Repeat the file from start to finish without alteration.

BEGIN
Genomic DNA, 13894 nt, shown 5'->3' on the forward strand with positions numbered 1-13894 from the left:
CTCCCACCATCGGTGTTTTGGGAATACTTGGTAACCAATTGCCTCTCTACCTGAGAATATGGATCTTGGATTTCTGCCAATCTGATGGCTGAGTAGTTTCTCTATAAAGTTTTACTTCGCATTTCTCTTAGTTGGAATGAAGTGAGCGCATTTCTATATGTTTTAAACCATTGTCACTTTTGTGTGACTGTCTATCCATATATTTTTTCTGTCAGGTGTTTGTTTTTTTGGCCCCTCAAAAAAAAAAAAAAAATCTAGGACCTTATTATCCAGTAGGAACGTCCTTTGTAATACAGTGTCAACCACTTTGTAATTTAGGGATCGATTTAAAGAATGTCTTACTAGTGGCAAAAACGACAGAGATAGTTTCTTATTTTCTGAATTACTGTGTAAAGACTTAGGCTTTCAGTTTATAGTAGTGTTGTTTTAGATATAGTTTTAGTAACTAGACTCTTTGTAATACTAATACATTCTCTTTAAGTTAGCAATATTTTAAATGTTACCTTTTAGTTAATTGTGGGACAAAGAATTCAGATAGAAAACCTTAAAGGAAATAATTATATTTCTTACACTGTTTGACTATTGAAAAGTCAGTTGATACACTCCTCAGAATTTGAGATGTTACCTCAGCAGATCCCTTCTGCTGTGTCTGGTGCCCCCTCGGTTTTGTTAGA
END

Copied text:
Genomic DNA, 13894 nt, shown 5'->3' on the forward strand with positions numbered 1-13894 from the left:
CTCCCACCATCGGTGTTTTGGGAATACTTGGTAACCAATTGCCTCTCTACCTGAGAATATGGATCTTGGATTTCTGCCAATCTGATGGCTGAGTAGTTTCTCTATAAAGTTTTACTTCGCATTTCTCTTAGTTGGAATGAAGTGAGCGCATTTCTATATGTTTTAAACCATTGTCACTTTTGTGTGACTGTCTATCCATATATTTTTTCTGTCAGGTGTTTGTTTTTTTGGCCCCTCAAAAAAAAAAAAAAAATCTAGGACCTTATTATCCAGTAGGAACGTCCTTTGTAATACAGTGTCAACCACTTTGTAATTTAGGGATCGATTTAAAGAATGTCTTACTAGTGGCAAAAACGACAGAGATAGTTTCTTATTTTCTGAATTACTGTGTAAAGACTTAGGCTTTCAGTTTATAGTAGTGTTGTTTTAGATATAGTTTTAGTAACTAGACTCTTTGTAATACTAATACATTCTCTTTAAGTTAGCAATATTTTAAATGTTACCTTTTAGTTAATTGTGGGACAAAGAATTCAGATAGAAAACCTTAAAGGAAATAATTATATTTCTTACACTGTTTGACTATTGAAAAGTCAGTTGATACACTCCTCAGAATTTGAGATGTTACCTCAGCAGATCCCTTCTGCTGTGTCTGGTGCCCCCTCGGTTTTGTTAGA